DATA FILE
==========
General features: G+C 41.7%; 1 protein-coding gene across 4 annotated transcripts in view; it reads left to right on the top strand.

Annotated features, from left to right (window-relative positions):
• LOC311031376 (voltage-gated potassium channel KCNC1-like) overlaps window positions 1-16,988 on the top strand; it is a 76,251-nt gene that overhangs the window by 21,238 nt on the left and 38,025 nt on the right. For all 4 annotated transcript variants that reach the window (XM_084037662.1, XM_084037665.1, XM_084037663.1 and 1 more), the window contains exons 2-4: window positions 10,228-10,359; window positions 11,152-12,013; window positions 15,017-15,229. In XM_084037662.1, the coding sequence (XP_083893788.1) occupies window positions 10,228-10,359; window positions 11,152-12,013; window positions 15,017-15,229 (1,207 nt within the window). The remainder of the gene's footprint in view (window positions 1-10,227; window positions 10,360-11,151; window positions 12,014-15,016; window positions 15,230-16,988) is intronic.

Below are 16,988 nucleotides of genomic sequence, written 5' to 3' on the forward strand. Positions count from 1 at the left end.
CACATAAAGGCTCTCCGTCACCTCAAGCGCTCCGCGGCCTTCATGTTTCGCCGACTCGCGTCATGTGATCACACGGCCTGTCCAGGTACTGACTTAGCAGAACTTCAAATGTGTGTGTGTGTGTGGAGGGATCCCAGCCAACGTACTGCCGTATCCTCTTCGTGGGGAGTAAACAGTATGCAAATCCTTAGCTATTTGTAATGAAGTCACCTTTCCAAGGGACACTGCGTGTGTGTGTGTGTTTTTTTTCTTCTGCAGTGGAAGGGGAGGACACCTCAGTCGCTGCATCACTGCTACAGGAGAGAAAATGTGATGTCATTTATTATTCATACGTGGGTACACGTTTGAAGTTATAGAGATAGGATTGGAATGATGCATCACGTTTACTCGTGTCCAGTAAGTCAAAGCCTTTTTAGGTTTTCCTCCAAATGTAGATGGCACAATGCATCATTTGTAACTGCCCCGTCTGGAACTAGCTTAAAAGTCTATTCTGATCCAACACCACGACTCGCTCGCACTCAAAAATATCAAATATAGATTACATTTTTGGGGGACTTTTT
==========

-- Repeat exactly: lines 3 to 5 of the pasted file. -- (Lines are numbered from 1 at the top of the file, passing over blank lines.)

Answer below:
• LOC311031376 (voltage-gated potassium channel KCNC1-like) overlaps window positions 1-16,988 on the top strand; it is a 76,251-nt gene that overhangs the window by 21,238 nt on the left and 38,025 nt on the right. For all 4 annotated transcript variants that reach the window (XM_084037662.1, XM_084037665.1, XM_084037663.1 and 1 more), the window contains exons 2-4: window positions 10,228-10,359; window positions 11,152-12,013; window positions 15,017-15,229. In XM_084037662.1, the coding sequence (XP_083893788.1) occupies window positions 10,228-10,359; window positions 11,152-12,013; window positions 15,017-15,229 (1,207 nt within the window). The remainder of the gene's footprint in view (window positions 1-10,227; window positions 10,360-11,151; window positions 12,014-15,016; window positions 15,230-16,988) is intronic.

Below are 16,988 nucleotides of genomic sequence, written 5' to 3' on the forward strand. Positions count from 1 at the left end.
CACATAAAGGCTCTCCGTCACCTCAAGCGCTCCGCGGCCTTCATGTTTCGCCGACTCGCGTCATGTGATCACACGGCCTGTCCAGGTACTGACTTAGCAGAACTTCAAATGTGTGTGTGTGTGTGGAGGGATCCCAGCCAACGTACTGCCGTATCCTCTTCGTGGGGAGTAAACAGTATGCAAATCCTTAGCTATTTGTAATGAAGTCACCTTTCCAAGGGACACTGCGTGTGTGTGTGTGTTTTTTTTCTTCTGCAGTGGAAGGGGAGGACACCTCAGTCGCTGCATCACTGCTACAGGAGAGAAAATGTGATGTCATTTATTATTCATACGTGGGTACACGTTTGAAGTTATAGAGATAGGATTGGAATGATGCATCACGTTTACTCGTGTCCAGTAAGTCAAAGCCTTTTTAGGTTTTCCTCCAAATGTAGATGGCACAATGCATCATTTGTAACTGCCCCGTCTGGAACTAGCTTAAAAGTCTATTCTGATCCAACACCACGACTCGCTCGCACTCAAAAATATCAAATATAGATTACATTTTTGGGGGACTTTTT